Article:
Disasters often affect women, girls, men and boys differently due to gender inequalities caused by socioeconomic conditions, cultural beliefs, and traditional practices that repeatedly have put females at a disadvantage. Understanding different gender roles, responsibilities, needs, and capacities to identify, reduce, prepare and respond to disasters are critical to effective disaster risk management (DRM).
Gender-responsive DRM refers to analyzing how gender differences and gaps -- in terms of access to political, economic, and social resources -- affect women and men’s resilience to natural hazards; planning concrete actions to address those differences/gaps to reduce underlying vulnerabilities; and assessing the impacts of those actions.
Significant evidence shows that despite gender-differentiated vulnerabilities, women and girls are also powerful agents of positive change during and after disasters. Women empowerment is therefore an important approach to build broader community resilience and contribute to sustainable development.
An e-learning course to help you understand how your disaster risk management (DRM) projects can equally benefit women and men by addressing the effects of gender roles and inequality on risk and resilience to natural hazards, as well as how to address them, complete with case studies.
This Guidance Note aims to provide action-oriented guidance for post-disaster challenges and assistance with incorporating gender-responsive recovery and reconstruction efforts across all sectors.
This plan addresses two critical aspects of gender and DRM: Understanding and addressing the different needs of men and women in DRM investments, and promoting women’s empowerment for broader resilience strengthening.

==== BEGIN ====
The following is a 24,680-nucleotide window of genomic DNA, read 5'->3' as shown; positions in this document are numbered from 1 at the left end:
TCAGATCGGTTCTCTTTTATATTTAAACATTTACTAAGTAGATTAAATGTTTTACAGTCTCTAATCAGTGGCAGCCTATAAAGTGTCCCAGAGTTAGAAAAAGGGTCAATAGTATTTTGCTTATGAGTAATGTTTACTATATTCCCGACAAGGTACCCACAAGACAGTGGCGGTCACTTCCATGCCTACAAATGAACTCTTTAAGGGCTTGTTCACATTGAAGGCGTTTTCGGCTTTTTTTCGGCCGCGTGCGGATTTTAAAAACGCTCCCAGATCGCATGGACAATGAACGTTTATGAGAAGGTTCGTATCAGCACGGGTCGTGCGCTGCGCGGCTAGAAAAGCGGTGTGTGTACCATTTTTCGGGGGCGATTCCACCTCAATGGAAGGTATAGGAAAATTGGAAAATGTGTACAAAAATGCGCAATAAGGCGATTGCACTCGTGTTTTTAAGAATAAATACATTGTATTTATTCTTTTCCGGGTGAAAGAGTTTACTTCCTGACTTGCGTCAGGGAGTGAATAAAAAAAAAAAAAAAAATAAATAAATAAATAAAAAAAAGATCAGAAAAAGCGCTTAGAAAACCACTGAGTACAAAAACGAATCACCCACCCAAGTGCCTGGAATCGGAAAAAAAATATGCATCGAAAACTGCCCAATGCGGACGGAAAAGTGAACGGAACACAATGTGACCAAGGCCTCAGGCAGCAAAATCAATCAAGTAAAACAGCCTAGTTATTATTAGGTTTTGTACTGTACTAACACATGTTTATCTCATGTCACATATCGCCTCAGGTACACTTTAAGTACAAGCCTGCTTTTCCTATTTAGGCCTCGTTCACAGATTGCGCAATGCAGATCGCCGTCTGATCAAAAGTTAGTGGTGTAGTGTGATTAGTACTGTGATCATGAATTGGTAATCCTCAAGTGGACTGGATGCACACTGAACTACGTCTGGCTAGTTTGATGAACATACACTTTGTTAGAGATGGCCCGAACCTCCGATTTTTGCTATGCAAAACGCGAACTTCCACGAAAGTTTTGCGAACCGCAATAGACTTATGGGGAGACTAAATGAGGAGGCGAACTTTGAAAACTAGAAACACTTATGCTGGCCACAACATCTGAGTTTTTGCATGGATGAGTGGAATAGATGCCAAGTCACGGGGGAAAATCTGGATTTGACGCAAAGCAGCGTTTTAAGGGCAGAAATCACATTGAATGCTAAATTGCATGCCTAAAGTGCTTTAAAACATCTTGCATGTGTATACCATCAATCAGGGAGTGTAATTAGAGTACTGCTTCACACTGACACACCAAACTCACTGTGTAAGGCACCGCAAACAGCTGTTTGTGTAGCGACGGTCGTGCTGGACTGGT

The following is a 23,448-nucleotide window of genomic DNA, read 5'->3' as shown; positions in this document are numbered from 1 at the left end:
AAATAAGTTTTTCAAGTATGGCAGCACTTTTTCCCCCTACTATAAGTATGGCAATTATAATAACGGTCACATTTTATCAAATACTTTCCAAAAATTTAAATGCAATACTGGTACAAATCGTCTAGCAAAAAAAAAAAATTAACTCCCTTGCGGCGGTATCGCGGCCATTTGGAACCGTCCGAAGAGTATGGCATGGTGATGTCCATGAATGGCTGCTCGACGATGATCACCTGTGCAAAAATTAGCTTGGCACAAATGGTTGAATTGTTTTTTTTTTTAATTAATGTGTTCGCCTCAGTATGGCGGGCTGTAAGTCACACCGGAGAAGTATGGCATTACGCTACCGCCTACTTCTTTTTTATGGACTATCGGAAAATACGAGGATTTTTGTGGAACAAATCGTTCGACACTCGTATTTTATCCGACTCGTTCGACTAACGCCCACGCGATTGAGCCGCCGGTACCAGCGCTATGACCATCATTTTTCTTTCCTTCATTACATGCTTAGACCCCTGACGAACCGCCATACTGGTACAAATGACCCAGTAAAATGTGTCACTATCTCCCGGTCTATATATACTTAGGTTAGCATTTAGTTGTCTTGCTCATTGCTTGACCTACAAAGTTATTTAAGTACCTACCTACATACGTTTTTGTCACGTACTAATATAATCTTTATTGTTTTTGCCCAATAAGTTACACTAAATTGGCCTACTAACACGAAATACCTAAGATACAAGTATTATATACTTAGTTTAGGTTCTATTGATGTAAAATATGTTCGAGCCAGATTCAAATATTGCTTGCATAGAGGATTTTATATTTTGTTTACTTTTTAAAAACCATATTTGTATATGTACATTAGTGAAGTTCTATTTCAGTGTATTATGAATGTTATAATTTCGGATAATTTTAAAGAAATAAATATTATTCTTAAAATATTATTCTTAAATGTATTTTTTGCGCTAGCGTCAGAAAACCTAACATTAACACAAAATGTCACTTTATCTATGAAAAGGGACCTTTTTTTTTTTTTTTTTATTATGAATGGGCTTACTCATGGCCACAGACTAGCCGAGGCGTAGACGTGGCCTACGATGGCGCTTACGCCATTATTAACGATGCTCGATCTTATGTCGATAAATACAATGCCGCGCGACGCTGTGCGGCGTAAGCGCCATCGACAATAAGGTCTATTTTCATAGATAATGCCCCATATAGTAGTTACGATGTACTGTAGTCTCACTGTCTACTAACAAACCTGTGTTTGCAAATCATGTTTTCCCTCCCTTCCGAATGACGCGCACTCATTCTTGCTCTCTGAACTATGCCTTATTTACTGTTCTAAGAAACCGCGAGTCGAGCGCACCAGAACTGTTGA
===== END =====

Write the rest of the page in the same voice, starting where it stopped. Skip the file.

The World Bank's Gender Strategy outlines the support it provides to achieve greater gender equality as a key pathway toward lasting poverty reduction and shared security and prosperity.
This report presents case studies where grassroots women’s organization are working in partnership with their local or national governments to effectively manage disaster and climate risk in poor communities.
The paper highlights practical ways of channeling disaster and climate risk financing directly to those most in need and approaches to empowering poor communities to drive their own risk management efforts.
This Sector Brief provides guidance to help understand how VAWG affects DRM programming and offers suggestions for integrating VAWG prevention and response activities within DRM.
Blogs & Feature Stories
- Blog | Enhancing gender-responsive disaster risk management: Why a change of mindset is the first step
- Blog | The gender gap in the disaster risk management sector: why it matters
- Blog | Why we need to integrate gender equality and women’s empowerment in disaster recovery – and how to do it!
- Feature Story | Building Resilient Communities in South Asia: Women Take the Lead
- Blog | Empowering Indian women after a natural disaster hits
- Blog | Why we must engage women and children in disaster risk management
- Blog | Looking through the window of opportunity and seeing gender equality
- Results in Resilience | Building Resilience from the Bottom Up in the Solomon Islands
- Results in Resilience | Gender Inclusion in Post-Disaster Housing in India
- Stories of Impact | Increasing Women’s Role in Disaster Risk Management Across India
- Stories of Impact | Encouraging Women’s Contribution to Resilient Cities